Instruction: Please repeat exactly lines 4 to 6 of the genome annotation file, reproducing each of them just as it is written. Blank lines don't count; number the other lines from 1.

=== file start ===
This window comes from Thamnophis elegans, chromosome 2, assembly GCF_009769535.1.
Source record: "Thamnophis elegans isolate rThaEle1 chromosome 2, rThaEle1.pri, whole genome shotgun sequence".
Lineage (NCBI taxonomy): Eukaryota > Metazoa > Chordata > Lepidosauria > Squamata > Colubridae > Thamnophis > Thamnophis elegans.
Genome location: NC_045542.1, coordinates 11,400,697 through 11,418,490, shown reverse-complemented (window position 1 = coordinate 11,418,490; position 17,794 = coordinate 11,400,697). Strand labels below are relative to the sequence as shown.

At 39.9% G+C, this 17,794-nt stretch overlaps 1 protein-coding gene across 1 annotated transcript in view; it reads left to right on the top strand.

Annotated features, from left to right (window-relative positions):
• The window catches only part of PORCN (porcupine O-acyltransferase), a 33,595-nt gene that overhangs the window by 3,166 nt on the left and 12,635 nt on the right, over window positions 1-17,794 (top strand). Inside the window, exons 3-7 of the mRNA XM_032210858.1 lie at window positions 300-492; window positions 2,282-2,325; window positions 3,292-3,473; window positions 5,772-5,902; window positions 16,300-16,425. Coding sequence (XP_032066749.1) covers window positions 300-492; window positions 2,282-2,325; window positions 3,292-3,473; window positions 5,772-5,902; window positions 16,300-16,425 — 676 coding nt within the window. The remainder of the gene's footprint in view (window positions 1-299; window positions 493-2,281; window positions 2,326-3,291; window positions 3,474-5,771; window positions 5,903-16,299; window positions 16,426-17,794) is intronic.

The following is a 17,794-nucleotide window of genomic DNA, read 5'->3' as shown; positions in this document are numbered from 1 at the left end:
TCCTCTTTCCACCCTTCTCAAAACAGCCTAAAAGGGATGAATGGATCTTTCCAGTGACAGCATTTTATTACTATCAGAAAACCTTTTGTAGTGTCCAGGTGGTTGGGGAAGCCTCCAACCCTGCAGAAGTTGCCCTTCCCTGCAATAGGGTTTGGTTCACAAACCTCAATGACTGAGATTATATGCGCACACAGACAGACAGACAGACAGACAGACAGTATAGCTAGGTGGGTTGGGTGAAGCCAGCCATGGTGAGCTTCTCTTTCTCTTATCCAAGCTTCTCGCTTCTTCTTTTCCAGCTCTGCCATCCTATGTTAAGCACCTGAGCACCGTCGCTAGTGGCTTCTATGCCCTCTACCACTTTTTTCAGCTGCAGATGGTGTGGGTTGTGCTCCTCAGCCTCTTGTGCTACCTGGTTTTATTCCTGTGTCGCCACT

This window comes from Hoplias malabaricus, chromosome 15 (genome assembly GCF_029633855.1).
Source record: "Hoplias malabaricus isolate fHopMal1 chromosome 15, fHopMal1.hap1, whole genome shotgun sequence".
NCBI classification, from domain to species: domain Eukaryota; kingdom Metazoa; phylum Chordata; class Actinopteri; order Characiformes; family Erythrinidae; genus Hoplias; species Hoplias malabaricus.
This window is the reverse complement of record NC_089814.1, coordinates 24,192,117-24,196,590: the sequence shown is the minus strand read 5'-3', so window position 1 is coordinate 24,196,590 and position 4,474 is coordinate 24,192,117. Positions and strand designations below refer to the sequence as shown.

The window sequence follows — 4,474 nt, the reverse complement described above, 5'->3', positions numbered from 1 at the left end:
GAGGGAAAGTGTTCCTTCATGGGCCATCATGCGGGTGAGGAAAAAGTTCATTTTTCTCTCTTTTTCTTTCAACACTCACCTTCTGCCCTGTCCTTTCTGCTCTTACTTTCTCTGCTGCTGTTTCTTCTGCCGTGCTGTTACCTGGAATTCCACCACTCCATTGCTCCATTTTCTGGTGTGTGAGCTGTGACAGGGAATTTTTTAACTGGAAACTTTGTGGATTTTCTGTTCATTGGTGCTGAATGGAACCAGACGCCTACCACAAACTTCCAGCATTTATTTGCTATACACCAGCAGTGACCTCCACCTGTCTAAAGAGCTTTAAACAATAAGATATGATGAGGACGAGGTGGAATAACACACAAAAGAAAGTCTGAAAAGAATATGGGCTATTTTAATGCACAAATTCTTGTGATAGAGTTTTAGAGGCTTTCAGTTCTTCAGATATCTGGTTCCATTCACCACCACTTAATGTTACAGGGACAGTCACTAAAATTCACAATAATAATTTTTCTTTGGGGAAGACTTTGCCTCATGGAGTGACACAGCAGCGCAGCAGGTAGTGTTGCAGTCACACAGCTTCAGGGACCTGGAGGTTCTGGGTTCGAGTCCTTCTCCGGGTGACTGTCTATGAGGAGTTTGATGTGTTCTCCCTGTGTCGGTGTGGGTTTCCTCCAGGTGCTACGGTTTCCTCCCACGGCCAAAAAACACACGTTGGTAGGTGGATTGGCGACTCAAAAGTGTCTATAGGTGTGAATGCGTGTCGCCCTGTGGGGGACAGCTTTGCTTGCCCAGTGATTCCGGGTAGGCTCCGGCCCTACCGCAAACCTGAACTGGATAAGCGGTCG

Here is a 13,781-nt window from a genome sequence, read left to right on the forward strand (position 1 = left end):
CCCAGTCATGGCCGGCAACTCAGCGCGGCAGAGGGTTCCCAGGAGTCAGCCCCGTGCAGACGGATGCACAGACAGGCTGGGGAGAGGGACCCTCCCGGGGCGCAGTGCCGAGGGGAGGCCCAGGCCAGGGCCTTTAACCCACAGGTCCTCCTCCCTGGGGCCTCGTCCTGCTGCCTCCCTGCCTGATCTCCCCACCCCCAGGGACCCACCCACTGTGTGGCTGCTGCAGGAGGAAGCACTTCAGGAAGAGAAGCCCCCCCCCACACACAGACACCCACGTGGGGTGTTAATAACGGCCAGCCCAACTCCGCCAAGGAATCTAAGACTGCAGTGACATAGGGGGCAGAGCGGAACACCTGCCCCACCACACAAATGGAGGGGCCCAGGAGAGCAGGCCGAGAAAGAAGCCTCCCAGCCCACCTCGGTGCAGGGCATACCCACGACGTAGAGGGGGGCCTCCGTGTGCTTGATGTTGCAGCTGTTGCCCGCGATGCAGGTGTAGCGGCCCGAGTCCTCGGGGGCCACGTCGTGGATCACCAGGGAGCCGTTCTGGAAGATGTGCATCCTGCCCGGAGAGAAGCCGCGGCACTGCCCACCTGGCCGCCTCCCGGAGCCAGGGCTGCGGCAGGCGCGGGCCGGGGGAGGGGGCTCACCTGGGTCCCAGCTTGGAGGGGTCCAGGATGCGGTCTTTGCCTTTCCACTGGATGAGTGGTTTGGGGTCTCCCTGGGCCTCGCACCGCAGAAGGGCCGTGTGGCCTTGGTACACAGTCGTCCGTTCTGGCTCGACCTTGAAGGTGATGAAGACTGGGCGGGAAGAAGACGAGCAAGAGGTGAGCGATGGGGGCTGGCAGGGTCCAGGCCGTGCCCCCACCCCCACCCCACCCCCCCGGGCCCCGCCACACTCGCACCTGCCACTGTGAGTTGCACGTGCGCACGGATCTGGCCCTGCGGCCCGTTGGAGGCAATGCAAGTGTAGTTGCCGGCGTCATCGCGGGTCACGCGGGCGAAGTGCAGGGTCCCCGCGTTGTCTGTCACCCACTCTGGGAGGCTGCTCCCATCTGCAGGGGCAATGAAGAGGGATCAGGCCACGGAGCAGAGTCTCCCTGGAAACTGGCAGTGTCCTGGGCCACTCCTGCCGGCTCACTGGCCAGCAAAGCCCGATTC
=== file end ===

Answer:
Genome location: NC_045542.1, coordinates 11,400,697 through 11,418,490, shown reverse-complemented (window position 1 = coordinate 11,418,490; position 17,794 = coordinate 11,400,697). Strand labels below are relative to the sequence as shown.

At 39.9% G+C, this 17,794-nt stretch overlaps 1 protein-coding gene across 1 annotated transcript in view; it reads left to right on the top strand.

Annotated features, from left to right (window-relative positions):